1. Tammy Perlmutter June 12, 2015

    Thank you so much for this, Kathy. I appreciate your honesty and conviction, it is truly refreshing. I am so sorry about the justice Conference thing. I have a lot of thoughts and feelings about it which I am still processing. I was disappointed I couldn’t attend your panel, but the socioeconomic privilege being supported meant I couldn’t afford another $100 for the pre-conference.

    I would love this to be a regular topic.

    • Kathy Khang June 12, 2015

      I understand the disappointment, on so many levels. How is a conference on justice charging so much $$ and then adding the cost of a pre-conference where so many of the folks who are living the realities whether through life and/or vocation are donating time and expertise and still call it a justice conference is beyond me.

      If you can believe it, I am still processing my attendance at and participation in The Wild Goose Festival last year. And now I am adding the Justice Conference to it.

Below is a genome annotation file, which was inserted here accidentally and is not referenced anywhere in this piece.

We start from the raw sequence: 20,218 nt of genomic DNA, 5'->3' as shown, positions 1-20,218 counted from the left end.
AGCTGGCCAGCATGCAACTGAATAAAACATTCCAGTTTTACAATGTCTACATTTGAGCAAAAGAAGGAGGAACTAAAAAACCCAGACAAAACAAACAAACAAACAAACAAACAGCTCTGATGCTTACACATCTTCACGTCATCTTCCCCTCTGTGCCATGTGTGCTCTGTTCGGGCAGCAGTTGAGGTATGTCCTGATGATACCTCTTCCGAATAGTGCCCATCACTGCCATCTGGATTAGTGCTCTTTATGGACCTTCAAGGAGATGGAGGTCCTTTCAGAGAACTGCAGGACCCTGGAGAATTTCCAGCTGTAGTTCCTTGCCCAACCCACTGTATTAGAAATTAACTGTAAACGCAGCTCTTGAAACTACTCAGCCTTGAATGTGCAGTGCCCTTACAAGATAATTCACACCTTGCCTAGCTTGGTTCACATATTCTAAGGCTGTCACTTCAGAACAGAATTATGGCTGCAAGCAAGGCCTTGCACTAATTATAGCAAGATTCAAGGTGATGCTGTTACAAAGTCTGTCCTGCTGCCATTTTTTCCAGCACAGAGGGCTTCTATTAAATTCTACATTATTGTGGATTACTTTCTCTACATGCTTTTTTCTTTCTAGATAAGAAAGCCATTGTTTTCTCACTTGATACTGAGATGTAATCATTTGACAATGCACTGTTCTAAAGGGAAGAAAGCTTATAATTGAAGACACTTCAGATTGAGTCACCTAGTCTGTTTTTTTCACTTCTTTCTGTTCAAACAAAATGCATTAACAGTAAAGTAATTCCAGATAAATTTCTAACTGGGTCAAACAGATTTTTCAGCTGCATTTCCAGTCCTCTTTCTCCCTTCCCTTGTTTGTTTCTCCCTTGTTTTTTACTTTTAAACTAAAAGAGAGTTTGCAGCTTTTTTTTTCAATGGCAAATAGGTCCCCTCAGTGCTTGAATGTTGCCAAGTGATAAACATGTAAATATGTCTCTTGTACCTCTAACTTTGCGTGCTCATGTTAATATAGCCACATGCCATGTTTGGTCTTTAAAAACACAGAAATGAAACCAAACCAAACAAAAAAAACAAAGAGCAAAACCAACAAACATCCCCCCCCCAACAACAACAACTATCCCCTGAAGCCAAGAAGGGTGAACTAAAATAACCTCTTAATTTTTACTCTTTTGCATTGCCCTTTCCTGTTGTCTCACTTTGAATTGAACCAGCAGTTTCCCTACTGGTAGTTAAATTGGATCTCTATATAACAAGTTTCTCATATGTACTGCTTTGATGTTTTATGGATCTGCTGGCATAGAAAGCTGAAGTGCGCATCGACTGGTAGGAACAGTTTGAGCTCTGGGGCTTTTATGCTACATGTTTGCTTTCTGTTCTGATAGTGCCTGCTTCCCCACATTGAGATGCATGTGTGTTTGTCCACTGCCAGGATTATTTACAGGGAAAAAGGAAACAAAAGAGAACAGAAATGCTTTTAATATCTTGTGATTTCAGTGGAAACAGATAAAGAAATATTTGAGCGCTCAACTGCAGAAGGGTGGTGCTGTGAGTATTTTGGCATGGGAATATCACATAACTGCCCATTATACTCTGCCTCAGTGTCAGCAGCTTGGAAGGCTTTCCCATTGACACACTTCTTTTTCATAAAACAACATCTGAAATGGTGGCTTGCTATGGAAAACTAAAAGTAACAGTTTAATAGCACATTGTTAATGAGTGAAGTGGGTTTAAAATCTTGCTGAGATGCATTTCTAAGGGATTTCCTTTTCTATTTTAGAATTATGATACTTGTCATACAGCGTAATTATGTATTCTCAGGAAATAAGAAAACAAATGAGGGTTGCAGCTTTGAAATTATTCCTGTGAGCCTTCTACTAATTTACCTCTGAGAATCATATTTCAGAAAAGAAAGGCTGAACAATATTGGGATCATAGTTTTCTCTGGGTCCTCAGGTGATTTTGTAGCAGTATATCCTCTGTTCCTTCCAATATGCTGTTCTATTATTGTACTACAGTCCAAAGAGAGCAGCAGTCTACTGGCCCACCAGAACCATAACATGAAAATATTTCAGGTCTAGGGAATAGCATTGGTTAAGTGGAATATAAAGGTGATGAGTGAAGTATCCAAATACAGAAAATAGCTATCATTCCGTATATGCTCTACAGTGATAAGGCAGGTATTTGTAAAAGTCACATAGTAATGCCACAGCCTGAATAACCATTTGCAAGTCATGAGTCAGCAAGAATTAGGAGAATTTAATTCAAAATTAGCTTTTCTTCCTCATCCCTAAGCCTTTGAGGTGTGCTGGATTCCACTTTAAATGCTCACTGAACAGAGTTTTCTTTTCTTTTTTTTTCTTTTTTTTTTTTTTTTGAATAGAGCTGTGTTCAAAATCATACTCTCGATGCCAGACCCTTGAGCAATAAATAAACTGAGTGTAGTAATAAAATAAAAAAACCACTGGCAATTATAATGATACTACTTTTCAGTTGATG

I wish we had time to talk (and grab a photo), but I’m hoping and praying our paths will cross in real life again soon!!

  2. Sabrina June 13, 2015

    Hi Kathy,

    This is my first visit to your site. Point #3 really struck home with me because it’s one of the reasons why I started blogging. I found many Christian sites, but it seemed rare to find others that looked and me and could write from a similar background that I have.

    Thank you for your points and for sharing your story. I plan to read more of your writing soon.


  3. John Loppnow June 13, 2015

    Thank you Kathy another great post. I am seriously taking this to heart.

    I can easily read PoC and share their writings. That is a good word for me.

    I am adding this common prayer of mine.

    “Jesus, what do you want me to know about this?”

  4. Esther June 17, 2015